To that end, they need a shared sense of community and a desire to be involved in its affairs and that many newcomers don’t understand what living in a residential community requires of them. Conflict is a barrier to involvement. “Where the board has strong personality conflicts, people would rather not be bothered in their home with that type of drama,” Hohl says.
If these barriers can be surmounted and the community functions well, owners enjoy significant benefits and in most cases, security immediately improves when everyone knows their neighbors. Also, when people feel pride of ownership in their community, and a shared value system with shared goals in maintaining the property and amenities, it creates a more collegial and harmonious living environment.
“One great thing about fostering that strong sense of community is that when you have an annual meeting or you have an informational building wide meeting there’s no fighting between the board and the residents or between the residents,” says Lauri. “If you have a good community everybody listens to each other and work together. Even in a building that has a really good community feel, there’s always going to be someone who doesn’t want to fit into that community. There’s always going to be that. When you have a strong sense of community it helps the board manage the building better.”
“When you foster a strong sense of community it gives residents more of an assurance that they bought into a community and not a single, family home,” adds Laderman. “When you buy into a community you are more likely to care not only for what is yours but you’ll also care about the pool, the walkways and the streets. You not only own your home but you are an owner in the community. You’re a shareholder. So when you see the entrance getting a little dilapidated or the pool is dirty, you treat it as if it’s yours. You are interested in getting that resolved and taken care of as promptly as if your kitchen cabinets or front door fell off.”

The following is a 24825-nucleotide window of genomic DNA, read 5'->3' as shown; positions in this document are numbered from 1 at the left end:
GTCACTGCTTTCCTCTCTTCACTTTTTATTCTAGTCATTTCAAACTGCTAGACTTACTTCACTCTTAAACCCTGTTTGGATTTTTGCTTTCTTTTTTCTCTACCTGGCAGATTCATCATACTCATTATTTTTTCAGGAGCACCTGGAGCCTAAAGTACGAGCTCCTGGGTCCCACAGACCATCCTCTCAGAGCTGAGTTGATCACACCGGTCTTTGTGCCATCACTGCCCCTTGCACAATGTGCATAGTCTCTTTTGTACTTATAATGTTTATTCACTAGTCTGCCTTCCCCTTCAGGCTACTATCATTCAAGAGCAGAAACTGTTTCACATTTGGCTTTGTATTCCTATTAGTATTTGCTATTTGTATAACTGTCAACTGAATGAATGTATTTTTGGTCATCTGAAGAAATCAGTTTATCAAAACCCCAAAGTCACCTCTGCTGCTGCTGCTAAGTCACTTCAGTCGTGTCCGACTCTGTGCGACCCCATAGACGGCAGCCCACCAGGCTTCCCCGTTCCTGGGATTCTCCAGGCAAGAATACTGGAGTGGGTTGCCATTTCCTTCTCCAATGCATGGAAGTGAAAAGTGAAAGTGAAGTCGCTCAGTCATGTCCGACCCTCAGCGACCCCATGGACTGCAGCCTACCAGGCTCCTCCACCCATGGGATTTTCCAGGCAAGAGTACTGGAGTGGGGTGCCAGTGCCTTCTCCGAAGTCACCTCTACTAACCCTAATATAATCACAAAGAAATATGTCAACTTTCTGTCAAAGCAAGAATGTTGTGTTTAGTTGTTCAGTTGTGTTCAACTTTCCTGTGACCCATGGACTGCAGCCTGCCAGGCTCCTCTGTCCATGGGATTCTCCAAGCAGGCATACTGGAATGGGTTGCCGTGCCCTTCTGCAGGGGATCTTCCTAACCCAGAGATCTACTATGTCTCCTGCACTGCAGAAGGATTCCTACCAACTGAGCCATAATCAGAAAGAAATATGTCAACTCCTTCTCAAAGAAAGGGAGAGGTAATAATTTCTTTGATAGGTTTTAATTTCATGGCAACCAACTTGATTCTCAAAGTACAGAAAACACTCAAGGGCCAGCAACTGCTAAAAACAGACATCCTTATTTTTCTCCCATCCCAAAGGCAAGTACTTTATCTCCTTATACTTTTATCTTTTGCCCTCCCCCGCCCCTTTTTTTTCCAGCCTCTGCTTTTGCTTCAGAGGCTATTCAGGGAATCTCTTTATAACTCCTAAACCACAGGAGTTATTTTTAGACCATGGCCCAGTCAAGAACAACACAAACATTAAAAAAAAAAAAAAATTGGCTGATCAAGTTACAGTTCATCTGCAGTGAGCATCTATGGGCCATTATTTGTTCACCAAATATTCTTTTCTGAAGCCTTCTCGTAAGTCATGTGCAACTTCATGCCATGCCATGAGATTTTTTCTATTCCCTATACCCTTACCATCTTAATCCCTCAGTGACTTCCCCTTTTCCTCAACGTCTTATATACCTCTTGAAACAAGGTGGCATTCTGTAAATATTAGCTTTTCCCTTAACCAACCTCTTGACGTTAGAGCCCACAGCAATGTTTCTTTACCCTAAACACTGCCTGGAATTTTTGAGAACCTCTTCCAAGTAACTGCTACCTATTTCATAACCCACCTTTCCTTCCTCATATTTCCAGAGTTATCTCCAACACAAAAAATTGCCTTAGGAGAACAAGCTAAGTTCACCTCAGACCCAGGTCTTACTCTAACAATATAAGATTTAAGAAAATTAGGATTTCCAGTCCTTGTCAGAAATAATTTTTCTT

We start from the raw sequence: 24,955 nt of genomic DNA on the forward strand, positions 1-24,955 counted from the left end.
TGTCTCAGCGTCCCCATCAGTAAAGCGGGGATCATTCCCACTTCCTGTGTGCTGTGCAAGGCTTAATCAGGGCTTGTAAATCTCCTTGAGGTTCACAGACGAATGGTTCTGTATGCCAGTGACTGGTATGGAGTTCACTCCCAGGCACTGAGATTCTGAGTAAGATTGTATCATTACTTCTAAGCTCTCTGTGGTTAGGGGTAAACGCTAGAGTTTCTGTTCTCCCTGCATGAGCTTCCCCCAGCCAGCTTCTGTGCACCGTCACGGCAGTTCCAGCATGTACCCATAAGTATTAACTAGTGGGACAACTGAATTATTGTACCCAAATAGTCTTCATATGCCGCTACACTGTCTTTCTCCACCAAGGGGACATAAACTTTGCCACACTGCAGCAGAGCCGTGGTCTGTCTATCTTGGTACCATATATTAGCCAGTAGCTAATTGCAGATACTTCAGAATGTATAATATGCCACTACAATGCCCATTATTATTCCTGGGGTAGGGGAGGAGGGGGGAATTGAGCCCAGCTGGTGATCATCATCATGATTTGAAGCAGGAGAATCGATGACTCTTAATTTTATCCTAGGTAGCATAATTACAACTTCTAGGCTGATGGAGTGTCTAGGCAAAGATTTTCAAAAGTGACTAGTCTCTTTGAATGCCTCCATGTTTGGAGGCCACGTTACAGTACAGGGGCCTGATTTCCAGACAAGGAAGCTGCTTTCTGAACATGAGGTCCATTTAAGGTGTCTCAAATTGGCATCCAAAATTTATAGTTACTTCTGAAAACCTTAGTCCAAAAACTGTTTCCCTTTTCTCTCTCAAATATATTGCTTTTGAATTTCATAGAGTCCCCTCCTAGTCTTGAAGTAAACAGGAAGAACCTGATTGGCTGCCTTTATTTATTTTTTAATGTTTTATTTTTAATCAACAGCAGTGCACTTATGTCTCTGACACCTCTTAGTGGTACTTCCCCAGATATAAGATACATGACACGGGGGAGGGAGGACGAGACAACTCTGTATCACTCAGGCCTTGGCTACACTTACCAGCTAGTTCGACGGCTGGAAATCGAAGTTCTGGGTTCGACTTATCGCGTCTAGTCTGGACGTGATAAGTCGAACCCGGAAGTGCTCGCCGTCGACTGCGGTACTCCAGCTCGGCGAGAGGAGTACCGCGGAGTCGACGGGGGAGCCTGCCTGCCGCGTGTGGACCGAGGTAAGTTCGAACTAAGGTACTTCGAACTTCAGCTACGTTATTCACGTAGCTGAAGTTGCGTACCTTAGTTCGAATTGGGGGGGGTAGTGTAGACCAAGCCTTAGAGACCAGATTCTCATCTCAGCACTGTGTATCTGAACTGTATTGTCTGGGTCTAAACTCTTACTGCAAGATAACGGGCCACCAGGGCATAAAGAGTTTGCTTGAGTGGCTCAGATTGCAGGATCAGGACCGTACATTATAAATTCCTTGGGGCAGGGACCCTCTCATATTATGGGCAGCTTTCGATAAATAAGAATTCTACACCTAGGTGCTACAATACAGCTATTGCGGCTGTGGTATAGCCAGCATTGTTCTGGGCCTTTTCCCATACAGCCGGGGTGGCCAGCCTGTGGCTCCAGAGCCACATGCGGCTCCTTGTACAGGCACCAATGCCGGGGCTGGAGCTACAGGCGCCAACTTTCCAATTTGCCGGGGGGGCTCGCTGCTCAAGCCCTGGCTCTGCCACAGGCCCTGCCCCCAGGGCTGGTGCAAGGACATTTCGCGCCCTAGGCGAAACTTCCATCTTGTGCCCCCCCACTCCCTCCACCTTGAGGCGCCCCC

“The major benefit of a strong sense of community is quality of life,” says Cervelli. “Most people will want to know who their neighbors are, especially when the neighbors share a common interest financially. Having a strong sense of community will make it easier for the board to form committees, conduct business and quite simply have a more peaceful place to live. If there is not a strong sense of community than it will be easy for erroneous information to be spread throughout the community which can result in disagreements among unit owners and board members.”
Experts believe that ultimately the community is an investment for unit owners so the more the community come together, the better it is for everyone, because everyone wants what is best for the community.
Building a Community
The experts note that there are a wide variety of approaches to successful community-building. One firm may query residents via survey to gauge their opinion on community issues such as landscaping or lobby décor, while others may take an informal vote. Another community-building technique is inviting owners to attend educational programs or to host a welcome wagon for newcomers.